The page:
Federal law enforcement and other operational mission leaders are hearing about new requirements for enterprise risk management, an organizationwide approach to managing risks that has been in practice in the commercial sector for some time.
As they begin to understand ERM, many agency leaders are asking: What is the quickest way to check this box and get back to serving the mission? The concern is valid, and compliance requirements and other guidance from the Office of Management and Budget may sound like a task best delegated far down in the organization. But if operational and mission leaders take a closer look, they will see that ERM represents an opportunity for them—it’s not just a task for the finance and accounting people.
Let’s start with some definitions. OMB recently published Management’s Responsibilities for Enterprise Risk Management and Internal Control. As such, agencies must create an integrated risk governance structure to “improve mission delivery, reduce costs, and focus corrective actions towards key risks.” The process should include “leadership from the agency Chief Operating Officer and Performance Improvement Officer, and close collaboration across all agency mission and mission-support functions.” It lays out requirements for managing risk across the agency, including risks associated with the mission. The requirements include risk identification, evaluation, response, and monitoring, among other things. Agencies were to conduct an initial risk identification, due in June, and prepare an evaluation of risk mitigation by September. Annual updates are required thereafter.
By engaging with agencywide ERM initiatives, mission leaders can align their resource needs to the risks they face. Clear articulation of risks is the first step to getting adequate funding at a time when “doing more with less” has become the new normal.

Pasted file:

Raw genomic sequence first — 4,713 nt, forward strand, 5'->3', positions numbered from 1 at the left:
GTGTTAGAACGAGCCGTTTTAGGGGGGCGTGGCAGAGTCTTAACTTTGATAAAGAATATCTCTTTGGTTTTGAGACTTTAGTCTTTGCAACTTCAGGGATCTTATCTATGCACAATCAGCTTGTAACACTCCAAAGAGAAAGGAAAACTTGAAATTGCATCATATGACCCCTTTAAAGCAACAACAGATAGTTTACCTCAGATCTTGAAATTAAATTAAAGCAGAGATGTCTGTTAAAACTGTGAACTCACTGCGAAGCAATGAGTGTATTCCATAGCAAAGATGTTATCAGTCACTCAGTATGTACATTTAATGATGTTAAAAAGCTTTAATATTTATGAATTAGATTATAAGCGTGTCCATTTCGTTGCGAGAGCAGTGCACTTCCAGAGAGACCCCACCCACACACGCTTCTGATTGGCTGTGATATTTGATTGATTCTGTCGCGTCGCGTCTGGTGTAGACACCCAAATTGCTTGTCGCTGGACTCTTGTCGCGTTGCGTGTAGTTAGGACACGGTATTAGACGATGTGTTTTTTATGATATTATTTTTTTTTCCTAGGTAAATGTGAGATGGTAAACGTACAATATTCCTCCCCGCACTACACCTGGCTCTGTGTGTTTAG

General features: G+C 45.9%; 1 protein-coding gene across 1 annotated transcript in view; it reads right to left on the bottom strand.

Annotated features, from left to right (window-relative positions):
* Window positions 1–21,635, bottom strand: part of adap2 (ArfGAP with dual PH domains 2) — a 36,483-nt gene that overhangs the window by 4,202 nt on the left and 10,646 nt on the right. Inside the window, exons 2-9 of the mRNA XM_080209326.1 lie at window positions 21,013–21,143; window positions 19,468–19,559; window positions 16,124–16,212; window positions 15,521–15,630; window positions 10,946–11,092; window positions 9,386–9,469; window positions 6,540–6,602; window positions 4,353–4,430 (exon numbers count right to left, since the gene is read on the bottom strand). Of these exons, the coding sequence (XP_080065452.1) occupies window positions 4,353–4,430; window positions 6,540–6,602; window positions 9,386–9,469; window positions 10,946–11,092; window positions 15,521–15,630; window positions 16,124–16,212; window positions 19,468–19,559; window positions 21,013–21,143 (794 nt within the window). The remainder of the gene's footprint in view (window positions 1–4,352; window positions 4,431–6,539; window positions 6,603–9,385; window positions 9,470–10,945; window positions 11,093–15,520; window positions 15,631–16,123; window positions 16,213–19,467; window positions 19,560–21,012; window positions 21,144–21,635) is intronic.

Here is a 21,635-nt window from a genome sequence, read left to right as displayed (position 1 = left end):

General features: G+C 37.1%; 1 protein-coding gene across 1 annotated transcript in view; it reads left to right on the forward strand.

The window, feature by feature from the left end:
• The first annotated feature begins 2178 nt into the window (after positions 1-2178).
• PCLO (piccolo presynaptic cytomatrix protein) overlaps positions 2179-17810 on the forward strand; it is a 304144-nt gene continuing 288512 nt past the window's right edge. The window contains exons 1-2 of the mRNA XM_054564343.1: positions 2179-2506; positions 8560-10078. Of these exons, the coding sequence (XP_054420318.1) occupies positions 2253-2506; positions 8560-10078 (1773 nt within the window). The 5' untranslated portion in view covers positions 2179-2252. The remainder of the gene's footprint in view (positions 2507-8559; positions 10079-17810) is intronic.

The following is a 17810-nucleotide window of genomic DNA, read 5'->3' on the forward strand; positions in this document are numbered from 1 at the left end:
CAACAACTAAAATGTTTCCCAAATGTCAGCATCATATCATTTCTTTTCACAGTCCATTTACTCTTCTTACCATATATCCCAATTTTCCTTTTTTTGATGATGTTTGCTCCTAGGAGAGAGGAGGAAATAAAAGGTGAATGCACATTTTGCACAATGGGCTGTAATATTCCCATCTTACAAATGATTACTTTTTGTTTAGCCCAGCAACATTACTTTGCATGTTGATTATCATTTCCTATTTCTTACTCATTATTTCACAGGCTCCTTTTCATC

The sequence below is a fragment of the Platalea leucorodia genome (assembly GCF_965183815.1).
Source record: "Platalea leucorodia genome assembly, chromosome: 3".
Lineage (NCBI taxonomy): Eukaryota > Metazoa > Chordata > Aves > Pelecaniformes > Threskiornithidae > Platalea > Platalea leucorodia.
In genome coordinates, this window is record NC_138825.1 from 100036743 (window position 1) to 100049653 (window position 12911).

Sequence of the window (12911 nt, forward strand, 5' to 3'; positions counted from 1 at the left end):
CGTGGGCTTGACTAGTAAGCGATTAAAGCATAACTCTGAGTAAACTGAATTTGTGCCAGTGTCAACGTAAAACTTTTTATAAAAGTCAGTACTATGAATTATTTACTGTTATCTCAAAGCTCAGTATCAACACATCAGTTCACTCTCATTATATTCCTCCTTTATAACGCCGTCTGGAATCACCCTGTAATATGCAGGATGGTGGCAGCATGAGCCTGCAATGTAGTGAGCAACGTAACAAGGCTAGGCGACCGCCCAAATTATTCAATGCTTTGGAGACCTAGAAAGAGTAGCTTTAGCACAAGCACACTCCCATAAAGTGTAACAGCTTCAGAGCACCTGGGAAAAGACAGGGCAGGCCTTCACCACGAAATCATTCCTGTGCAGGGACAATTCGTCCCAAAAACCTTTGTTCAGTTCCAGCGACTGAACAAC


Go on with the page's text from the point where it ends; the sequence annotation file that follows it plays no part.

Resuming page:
There are three other primary benefits that ERM brings to the mission:
First, mission leaders manage known risks every day. They manage those risks in real-time, making trade-offs in resources to optimize operations and drive desired outcomes. These decisions impact choices in operational security, technology acquisition and development, personnel management and security, to name a few. Every day mission leaders choose to accept risk in some areas and mitigate risk in others. There is no way to have it all; adding the lens of operational risk to resource assessments helps inform priorities and decision-making.
Second, some agencies have over-corrected for risks identified in the past. For instance, concern over the accuracy and completeness of information used in decision-making may lead to extensive, time-consuming review processes. But this can have a negative impact on operations, particularly in law enforcement, homeland security, and defense missions. The failure to act quickly and on the basis of timely, complete information may endanger people and increase costs, and it expends precious time and attention on non-value add activity. Employing ERM to understand the potential impacts through risk evaluation, mitigation, and monitoring provides valuable insight to managers so they may adjust processes and controls appropriately.
Third, mission risks emerge from changes in the environment. ERM should create a conversation among leaders about how changes in the operating environment (technology, threats, resources, etc.) impact an agency. For example, consider the impact smartphone technology and the rise of social media is having on law enforcement and security organizations. People increasingly record and publicize interactions with officials, shaping public perceptions and in some cases providing bad actors with a wealth of information. Information sharing relationships that have persisted for decades are shifting, and encryption is shielding communications from lawful intercept and collection. ERM can help agencies identify, evaluate, and accept or mitigate risks as they evolve.
Mission leaders should embrace ERM. When the chief risk officer comes looking for support, they should take the opportunity to identify and communicate risks.
How? For known risks, ask managers for the lists of issues they have long told themselves will never be addressed due to a lack of resources. For over-corrected risks, mine existing planning documents and ask stakeholders for input to identify areas where over-correction is increasing costs and slowing response times. Do the same to identify how changes in the mission environment are affecting risk. Communicate these issues to agency leaders through the ERM process.
In short, ERM creates an opportunity to mitigate known risks, revisit over-corrected risks, and identify emerging risks.
John O'Connor advises federal agency leaders on strategy, operations, and change management for PwC's Homeland Security and Law Enforcement practice.